It’s Not All About Skills
EP Editorial Staff | January 23, 2019
By Drew D. Troyer, CRE, Contributing Editor
Effective physical-asset management requires a high-performance team. Too often, however, managers focus on hard skills when selecting team members or making decisions on structuring and organizing teams. Indeed, many aspects of asset management require hard skills. But selecting individuals with the desirable behavioral tendencies and then nurturing development of those behaviors with reinforcement and rewards may be even more important.
Skills, which tend to be mechanical in nature, can be taught and fairly easily evaluated. For example, knowing how to check tires for inflation, tread depth, and wear is a skill. People can be quickly taught how to inspect a tire. Conversely, being shy and introverted is an example of behavior. A shy, introverted person can’t quickly or easily be taught to be outgoing and extroverted. In fact, some behaviors, such as introversion, are so hard-wired into individuals that they can never be completely changed. Why is this important to effective asset management?
Asset management is 20% technical factors and 80% human factors. Asset-management leaders, in turn, must assemble, organize, and motivate teams that possess the skills, knowledge, and behaviors to maximize physical-asset performance. Training can fix skill deficiencies. Education can rectify knowledge gaps. Behaviors, on the other hand, can be a real challenge. Some simply can’t be mechanically modified through intervention—at least not in the short term.
Introversion versus extroversion offers a prime example of behavioral tendencies that are particularly difficult to change. Other behaviors can be altered with reinforcement and rewards. Consider our tire-inspection example involving evaluation of inflation pressure, tread depth, and wear. That skill set could be taught in a matter of minutes. But what about caring enough to restore proper inflation, check balance and/or alignment when uneven wear is observed, and schedule and execute a work order to change the tire to prevent subpar performance and/or compromised safety? Those are behaviors. Unlike introversion and extroversion, however, caring enough to proactively manage tires, or other asset components, represents behaviors that can be modified within a reasonable period of time and reinforced with appropriate extrinsic and intrinsic rewards.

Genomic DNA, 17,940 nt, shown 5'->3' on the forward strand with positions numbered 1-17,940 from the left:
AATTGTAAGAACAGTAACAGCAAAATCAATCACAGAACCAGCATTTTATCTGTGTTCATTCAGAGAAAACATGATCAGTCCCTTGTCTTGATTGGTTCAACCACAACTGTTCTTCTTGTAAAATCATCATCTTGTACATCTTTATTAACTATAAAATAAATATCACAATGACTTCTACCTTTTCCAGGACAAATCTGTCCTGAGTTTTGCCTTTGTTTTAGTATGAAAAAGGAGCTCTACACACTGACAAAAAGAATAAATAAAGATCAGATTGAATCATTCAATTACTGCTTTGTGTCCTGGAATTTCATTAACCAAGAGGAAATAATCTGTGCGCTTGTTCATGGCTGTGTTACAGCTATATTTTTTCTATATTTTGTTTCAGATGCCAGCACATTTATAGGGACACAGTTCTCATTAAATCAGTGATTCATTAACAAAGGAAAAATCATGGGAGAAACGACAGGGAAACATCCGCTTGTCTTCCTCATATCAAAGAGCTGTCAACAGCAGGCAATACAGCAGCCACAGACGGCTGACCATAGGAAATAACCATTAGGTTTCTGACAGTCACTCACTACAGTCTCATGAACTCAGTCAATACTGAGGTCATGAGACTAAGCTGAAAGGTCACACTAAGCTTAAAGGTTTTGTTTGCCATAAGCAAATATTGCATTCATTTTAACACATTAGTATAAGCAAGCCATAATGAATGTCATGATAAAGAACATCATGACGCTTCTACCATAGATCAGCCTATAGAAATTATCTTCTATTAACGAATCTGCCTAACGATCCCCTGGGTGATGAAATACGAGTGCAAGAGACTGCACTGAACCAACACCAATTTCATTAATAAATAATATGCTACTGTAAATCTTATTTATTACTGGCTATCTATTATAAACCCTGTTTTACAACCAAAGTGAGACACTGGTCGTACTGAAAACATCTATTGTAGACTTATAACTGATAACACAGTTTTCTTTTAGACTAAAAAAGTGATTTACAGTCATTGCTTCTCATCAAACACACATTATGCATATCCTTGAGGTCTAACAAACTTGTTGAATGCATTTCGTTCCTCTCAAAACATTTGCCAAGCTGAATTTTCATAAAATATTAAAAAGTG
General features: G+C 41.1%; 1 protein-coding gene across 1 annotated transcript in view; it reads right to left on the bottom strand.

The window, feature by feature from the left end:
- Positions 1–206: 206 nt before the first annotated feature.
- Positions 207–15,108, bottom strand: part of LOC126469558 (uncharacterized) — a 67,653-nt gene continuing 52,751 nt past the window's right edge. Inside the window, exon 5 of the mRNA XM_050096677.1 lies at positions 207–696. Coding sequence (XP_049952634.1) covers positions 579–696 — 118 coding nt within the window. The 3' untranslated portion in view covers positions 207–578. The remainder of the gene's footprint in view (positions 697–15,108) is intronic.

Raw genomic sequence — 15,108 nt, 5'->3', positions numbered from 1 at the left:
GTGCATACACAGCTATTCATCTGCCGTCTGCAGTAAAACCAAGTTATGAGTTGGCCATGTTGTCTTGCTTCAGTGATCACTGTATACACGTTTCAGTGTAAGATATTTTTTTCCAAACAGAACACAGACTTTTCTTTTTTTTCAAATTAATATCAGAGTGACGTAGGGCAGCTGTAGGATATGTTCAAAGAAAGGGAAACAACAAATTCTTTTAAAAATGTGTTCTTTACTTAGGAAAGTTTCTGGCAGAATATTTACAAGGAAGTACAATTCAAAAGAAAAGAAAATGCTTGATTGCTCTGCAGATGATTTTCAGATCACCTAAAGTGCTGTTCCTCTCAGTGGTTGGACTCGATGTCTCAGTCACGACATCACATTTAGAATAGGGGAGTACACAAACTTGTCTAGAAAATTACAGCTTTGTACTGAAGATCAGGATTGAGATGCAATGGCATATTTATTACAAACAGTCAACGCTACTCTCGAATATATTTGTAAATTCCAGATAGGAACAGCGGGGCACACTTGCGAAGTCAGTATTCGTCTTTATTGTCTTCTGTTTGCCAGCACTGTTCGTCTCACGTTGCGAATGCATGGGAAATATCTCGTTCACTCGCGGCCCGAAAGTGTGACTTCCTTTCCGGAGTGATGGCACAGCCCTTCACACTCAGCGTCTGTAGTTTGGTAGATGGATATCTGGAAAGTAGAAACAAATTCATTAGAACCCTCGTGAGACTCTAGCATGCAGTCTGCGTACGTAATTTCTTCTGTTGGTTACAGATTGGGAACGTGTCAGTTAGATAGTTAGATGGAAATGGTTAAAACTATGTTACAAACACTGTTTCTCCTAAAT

When I began my career in asset management, I thought the challenge was approximately 80% technical. Now, 30 years later, I’ve come to the conclusion that the challenge is roughly 10% technical and 90% social psychology. My message here: Don’t underestimate the importance of individual and group behaviors in the management of physical assets. Educate yourself on the topic. In the meantime, stay tuned for my February column focusing on knowledge versus skills. EP
Based in Tulsa, OK, industry veteran Drew Troyer is principal with Sigma Reliability Solutions. Email Drew.Troyer@sigma-reliability.com.